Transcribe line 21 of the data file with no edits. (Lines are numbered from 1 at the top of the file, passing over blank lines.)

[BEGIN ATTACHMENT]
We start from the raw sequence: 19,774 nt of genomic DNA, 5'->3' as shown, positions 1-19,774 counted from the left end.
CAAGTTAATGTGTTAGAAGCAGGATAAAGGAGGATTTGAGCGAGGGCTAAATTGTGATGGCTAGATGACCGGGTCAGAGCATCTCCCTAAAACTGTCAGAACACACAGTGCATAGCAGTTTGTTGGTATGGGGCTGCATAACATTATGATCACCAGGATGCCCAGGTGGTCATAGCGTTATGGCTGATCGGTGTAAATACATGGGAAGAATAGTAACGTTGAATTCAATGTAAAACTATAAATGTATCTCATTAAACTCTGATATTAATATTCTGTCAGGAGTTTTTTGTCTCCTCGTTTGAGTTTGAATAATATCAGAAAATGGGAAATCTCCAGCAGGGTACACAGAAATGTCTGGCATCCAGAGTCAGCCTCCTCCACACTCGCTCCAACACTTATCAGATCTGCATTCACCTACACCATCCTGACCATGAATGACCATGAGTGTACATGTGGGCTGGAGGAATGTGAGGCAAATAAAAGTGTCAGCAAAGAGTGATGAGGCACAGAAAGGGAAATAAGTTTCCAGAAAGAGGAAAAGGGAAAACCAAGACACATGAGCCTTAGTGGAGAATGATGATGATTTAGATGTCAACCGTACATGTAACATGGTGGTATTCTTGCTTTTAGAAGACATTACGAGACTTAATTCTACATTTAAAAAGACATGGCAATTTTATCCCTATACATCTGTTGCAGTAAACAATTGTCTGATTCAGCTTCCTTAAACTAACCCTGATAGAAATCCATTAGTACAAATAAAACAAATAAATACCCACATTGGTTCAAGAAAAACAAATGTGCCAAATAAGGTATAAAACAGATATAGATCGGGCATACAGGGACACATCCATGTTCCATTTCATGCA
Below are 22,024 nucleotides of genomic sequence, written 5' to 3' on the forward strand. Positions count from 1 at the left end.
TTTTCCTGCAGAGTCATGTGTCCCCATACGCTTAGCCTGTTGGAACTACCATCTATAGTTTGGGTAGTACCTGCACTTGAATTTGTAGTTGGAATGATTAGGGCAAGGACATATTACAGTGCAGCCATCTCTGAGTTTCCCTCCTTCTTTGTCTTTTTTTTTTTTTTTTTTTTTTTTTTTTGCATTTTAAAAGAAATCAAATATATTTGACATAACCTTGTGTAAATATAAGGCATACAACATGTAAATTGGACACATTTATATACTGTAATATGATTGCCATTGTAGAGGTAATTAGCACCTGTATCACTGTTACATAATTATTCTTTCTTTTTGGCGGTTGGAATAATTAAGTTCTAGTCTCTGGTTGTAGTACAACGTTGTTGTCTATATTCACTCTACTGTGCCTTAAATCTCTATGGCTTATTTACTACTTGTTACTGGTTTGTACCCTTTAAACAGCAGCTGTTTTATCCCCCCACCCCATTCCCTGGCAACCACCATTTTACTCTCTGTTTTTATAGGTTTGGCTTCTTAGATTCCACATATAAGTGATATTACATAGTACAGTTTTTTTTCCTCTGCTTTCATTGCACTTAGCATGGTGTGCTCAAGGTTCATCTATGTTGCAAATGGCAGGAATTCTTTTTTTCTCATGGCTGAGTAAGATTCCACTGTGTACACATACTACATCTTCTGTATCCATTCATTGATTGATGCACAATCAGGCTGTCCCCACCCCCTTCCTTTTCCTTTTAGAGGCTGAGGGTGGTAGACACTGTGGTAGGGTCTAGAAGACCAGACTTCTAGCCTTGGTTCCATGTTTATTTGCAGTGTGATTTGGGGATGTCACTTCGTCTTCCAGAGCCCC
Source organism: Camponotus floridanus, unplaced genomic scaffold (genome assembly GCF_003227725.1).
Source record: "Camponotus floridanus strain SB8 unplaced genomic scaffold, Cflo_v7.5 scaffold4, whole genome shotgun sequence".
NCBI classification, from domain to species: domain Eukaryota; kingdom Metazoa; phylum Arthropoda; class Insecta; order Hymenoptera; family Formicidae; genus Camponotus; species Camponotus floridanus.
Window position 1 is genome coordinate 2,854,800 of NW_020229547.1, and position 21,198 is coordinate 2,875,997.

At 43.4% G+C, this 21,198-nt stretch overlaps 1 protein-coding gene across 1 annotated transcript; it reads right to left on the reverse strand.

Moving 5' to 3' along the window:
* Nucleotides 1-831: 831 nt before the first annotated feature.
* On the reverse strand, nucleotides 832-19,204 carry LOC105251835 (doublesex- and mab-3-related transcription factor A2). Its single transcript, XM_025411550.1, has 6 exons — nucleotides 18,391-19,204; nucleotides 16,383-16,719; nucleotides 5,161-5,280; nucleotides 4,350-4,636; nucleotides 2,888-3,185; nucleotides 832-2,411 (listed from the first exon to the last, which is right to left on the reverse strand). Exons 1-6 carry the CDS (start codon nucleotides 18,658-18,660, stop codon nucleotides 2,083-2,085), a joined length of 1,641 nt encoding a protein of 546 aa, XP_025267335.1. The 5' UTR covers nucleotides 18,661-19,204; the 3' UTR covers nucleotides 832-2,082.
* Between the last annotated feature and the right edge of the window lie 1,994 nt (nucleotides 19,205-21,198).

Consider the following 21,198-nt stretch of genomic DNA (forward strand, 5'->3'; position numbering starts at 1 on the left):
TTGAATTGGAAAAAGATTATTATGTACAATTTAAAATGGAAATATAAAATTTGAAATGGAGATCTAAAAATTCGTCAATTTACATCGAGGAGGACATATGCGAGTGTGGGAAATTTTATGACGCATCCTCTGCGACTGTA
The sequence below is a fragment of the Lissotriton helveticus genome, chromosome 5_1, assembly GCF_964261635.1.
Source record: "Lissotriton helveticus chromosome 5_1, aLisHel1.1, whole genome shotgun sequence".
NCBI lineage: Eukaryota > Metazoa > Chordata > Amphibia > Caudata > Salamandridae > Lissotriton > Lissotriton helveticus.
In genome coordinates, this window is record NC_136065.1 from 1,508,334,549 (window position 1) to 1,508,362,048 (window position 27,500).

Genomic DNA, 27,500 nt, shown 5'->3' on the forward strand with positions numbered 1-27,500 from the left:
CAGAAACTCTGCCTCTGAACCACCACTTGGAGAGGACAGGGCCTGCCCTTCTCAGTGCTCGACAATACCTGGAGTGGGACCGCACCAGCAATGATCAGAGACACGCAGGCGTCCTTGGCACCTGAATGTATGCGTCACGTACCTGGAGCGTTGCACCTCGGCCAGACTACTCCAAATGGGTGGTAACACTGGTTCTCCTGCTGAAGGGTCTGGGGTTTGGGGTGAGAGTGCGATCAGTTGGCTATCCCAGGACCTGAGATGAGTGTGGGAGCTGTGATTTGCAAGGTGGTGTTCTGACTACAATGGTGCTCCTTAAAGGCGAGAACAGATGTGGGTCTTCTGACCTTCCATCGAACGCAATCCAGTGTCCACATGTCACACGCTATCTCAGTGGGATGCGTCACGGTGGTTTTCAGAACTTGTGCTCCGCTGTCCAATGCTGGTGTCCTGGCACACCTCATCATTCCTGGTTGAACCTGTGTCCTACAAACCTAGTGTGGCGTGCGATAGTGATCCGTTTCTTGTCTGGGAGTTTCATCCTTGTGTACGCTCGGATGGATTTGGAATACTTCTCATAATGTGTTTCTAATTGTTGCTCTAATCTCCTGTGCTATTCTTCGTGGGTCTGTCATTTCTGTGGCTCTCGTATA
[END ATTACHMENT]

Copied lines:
CAGAAACTCTGCCTCTGAACCACCACTTGGAGAGGACAGGGCCTGCCCTTCTCAGTGCTCGACAATACCTGGAGTGGGACCGCACCAGCAATGATCAGAGACACGCAGGCGTCCTTGGCACCTGAATGTATGCGTCACGTACCTGGAGCGTTGCACCTCGGCCAGACTACTCCAAATGGGTGGTAACACTGGTTCTCCTGCTGAAGGGTCTGGGGTTTGGGGTGAGAGTGCGATCAGTTGGCTATCCCAGGACCTGAGATGAGTGTGGGAGCTGTGATTTGCAAGGTGGTGTTCTGACTACAATGGTGCTCCTTAAAGGCGAGAACAGATGTGGGTCTTCTGACCTTCCATCGAACGCAATCCAGTGTCCACATGTCACACGCTATCTCAGTGGGATGCGTCACGGTGGTTTTCAGAACTTGTGCTCCGCTGTCCAATGCTGGTGTCCTGGCACACCTCATCATTCCTGGTTGAACCTGTGTCCTACAAACCTAGTGTGGCGTGCGATAGTGATCCGTTTCTTGTCTGGGAGTTTCATCCTTGTGTACGCTCGGATGGATTTGGAATACTTCTCATAATGTGTTTCTAATTGTTGCTCTAATCTCCTGTGCTATTCTTCGTGGGTCTGTCATTTCTGTGGCTCTCGTATA